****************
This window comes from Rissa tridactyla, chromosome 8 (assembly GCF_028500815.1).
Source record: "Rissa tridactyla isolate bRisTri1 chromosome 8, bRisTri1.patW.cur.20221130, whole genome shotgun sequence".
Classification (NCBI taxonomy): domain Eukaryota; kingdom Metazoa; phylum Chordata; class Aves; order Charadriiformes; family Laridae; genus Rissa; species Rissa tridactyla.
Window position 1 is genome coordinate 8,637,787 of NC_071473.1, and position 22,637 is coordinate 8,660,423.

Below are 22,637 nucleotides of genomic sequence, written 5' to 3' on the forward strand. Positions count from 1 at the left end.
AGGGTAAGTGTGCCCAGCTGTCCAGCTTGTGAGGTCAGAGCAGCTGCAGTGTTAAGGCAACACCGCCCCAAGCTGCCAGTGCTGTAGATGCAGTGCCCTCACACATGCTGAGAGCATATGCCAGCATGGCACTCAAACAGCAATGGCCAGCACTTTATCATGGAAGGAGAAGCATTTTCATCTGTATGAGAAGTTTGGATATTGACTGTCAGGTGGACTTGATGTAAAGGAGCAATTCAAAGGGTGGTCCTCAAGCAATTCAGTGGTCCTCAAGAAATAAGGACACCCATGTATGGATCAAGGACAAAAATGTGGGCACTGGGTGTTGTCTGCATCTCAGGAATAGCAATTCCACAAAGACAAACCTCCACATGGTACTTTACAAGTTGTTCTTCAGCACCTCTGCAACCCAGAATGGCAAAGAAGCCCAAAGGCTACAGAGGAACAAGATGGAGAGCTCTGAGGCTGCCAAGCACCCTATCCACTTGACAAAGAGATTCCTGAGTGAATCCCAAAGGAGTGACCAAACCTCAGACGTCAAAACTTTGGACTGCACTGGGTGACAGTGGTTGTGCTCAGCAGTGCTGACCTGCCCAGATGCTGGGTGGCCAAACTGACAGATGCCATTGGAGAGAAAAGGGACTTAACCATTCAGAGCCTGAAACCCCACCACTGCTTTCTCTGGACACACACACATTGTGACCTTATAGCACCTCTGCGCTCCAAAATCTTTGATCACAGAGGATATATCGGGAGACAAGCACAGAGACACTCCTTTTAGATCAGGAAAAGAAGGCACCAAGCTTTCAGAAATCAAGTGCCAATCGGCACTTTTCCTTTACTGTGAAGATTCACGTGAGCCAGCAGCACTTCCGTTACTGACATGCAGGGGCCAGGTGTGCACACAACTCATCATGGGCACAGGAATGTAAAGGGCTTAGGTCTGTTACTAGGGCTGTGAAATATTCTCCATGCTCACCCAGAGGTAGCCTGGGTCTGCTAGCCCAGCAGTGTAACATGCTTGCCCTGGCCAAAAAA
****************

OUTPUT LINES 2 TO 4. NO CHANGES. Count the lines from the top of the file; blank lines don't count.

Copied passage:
Source record: "Rissa tridactyla isolate bRisTri1 chromosome 8, bRisTri1.patW.cur.20221130, whole genome shotgun sequence".
Classification (NCBI taxonomy): domain Eukaryota; kingdom Metazoa; phylum Chordata; class Aves; order Charadriiformes; family Laridae; genus Rissa; species Rissa tridactyla.
Window position 1 is genome coordinate 8,637,787 of NC_071473.1, and position 22,637 is coordinate 8,660,423.